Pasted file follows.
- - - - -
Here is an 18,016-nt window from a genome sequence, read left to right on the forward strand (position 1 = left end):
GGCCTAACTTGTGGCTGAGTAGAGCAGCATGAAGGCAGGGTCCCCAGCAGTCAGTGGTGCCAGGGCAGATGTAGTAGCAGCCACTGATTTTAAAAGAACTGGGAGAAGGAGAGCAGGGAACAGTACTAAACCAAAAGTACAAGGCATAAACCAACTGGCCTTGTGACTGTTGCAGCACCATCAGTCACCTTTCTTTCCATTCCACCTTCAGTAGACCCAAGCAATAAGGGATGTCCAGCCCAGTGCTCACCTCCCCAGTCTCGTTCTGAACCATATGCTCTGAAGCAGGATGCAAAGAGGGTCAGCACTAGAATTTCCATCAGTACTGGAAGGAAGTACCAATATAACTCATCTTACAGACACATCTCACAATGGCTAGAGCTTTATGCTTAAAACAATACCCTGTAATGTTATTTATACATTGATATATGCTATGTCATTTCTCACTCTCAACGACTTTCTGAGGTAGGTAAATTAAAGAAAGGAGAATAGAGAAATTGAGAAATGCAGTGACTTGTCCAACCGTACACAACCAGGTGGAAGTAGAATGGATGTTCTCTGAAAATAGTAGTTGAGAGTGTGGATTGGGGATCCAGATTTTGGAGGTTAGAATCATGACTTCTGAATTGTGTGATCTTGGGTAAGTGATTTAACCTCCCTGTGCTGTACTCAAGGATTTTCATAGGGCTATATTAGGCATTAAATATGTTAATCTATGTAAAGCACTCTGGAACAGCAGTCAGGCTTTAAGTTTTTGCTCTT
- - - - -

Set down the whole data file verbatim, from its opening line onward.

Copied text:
Here is an 18,016-nt window from a genome sequence, read left to right on the forward strand (position 1 = left end):
GGCCTAACTTGTGGCTGAGTAGAGCAGCATGAAGGCAGGGTCCCCAGCAGTCAGTGGTGCCAGGGCAGATGTAGTAGCAGCCACTGATTTTAAAAGAACTGGGAGAAGGAGAGCAGGGAACAGTACTAAACCAAAAGTACAAGGCATAAACCAACTGGCCTTGTGACTGTTGCAGCACCATCAGTCACCTTTCTTTCCATTCCACCTTCAGTAGACCCAAGCAATAAGGGATGTCCAGCCCAGTGCTCACCTCCCCAGTCTCGTTCTGAACCATATGCTCTGAAGCAGGATGCAAAGAGGGTCAGCACTAGAATTTCCATCAGTACTGGAAGGAAGTACCAATATAACTCATCTTACAGACACATCTCACAATGGCTAGAGCTTTATGCTTAAAACAATACCCTGTAATGTTATTTATACATTGATATATGCTATGTCATTTCTCACTCTCAACGACTTTCTGAGGTAGGTAAATTAAAGAAAGGAGAATAGAGAAATTGAGAAATGCAGTGACTTGTCCAACCGTACACAACCAGGTGGAAGTAGAATGGATGTTCTCTGAAAATAGTAGTTGAGAGTGTGGATTGGGGATCCAGATTTTGGAGGTTAGAATCATGACTTCTGAATTGTGTGATCTTGGGTAAGTGATTTAACCTCCCTGTGCTGTACTCAAGGATTTTCATAGGGCTATATTAGGCATTAAATATGTTAATCTATGTAAAGCACTCTGGAACAGCAGTCAGGCTTTAAGTTTTTGCTCTT